Schubert (arr. Mahler) – Death and the Maiden * Vivaldi – The Four Seasons * Piazzolla (arr. Desyatnikov) The Four Seasons of Buensos Aires
A work that has been so often performed, so frequently recorded and which is such a recognisable part of the backbone of the classical music broadcast repertoire – Vivaldi’s Four Seasons presents many challenges for the performer. Not least of these challenges is how to find something new and fresh to say. The search for this prompts many interpreters to reach for mannerism, reinvention and gimmicks.
The strings of the CBSO, fronted by their outstanding leader, Eugene Tzikindelean, eschewed the above approaches and opted to simply play the thing, with imagination, elegance, ensemble tight as a Baroque Courtesan’s corset, and flawless technique. Incisive and unanimous in their attack, the band created an exciting feeling of urgency and spontaneity. This was an entirely fresh, new and utterly thrilling reading, and it is clear that the CBSO admire, love and respect their leader, Eugene, and judging by the rection of a packed audience, this magician of a violinist now has hundreds more devoted followers. Sensational stuff: Bravo Maestro Tzikindelean.
The solo playing was both precise and characterful. The duets between the lead violin and the other players which pepper the work were delivered with a real sense of mutuality. This was particularly true when Tzikindelean joined with the CBSO’s excellent lead ‘cellist Eduardo Vassallo in passages that were intimately conversational in their ease and shared understanding.
This approach polished the music and allowed it to shine out.
The four concertos of the Vivaldi were interspersed with four Piazzolla Tangos. These dances, each descriptive of a season in Buenos Aires, were arranged by Leonid Desyatnikpov for the same forces that Vivaldi employed in his Four Seasons. These are complex, colourful & evocative works; and great fun. Tzikindelean brought steel and passion to the solo passages. And the whole ensemble accommodated some dizzying rhythmic complexities to bring the bustle of the Argentine Capital to vibrant life in Birmingham Town Hall.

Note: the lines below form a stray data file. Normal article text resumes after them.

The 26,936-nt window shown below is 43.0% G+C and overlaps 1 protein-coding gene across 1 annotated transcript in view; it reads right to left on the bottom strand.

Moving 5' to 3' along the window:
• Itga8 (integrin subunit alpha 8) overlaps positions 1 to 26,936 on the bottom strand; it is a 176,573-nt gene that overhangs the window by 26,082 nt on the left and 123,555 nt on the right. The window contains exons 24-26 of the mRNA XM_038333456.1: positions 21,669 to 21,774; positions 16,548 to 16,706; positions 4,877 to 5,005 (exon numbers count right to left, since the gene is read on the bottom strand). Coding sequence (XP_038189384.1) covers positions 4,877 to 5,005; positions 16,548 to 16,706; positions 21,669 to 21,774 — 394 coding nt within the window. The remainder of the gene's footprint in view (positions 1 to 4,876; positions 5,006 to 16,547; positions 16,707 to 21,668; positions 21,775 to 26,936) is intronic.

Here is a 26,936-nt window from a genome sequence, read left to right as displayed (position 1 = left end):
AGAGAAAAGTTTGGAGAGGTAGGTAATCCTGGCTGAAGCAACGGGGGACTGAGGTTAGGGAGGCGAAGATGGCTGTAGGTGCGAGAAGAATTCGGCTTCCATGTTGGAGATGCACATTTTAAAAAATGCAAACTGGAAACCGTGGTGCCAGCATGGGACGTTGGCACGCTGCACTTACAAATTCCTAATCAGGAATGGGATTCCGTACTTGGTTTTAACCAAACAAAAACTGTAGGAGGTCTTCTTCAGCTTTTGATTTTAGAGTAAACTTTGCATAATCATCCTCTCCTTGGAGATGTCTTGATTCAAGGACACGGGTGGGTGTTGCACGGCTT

The Piazzolla pieces were a wonderful counterpoint to the Vivaldi, allowing us to view the familiar in an unfamiliar context.
The evening opened with another familiar work viewed from an unfamiliar perspective – Schubert’s mighty Death and the Maiden Quartet, made mightier in an arrangement for full string orchestra by Mahler. Any enlarged arrangement of a quartet brings fears that the intimacy and feeling of personal communication inherent in the chamber original might get lost. Not so here. Playing without conductor, but clearly led from the violin by Eugene, the band delivered an intense and detailed reading. They maintained a flawless ensemble with every individual player giving their total attention to the others around them. Again, a terrific sense of the conversational and of the intimate in this radiant and emotionally moving performance.
This was a very complete and satisfying concert, intelligently programmed and delivered with panache. Hat’s off to the CBSO Strings and the genius of their leader.
Eugene Tzikindelean – Violin/Director
City of Birmingham Symphony Orchestra (CBSO)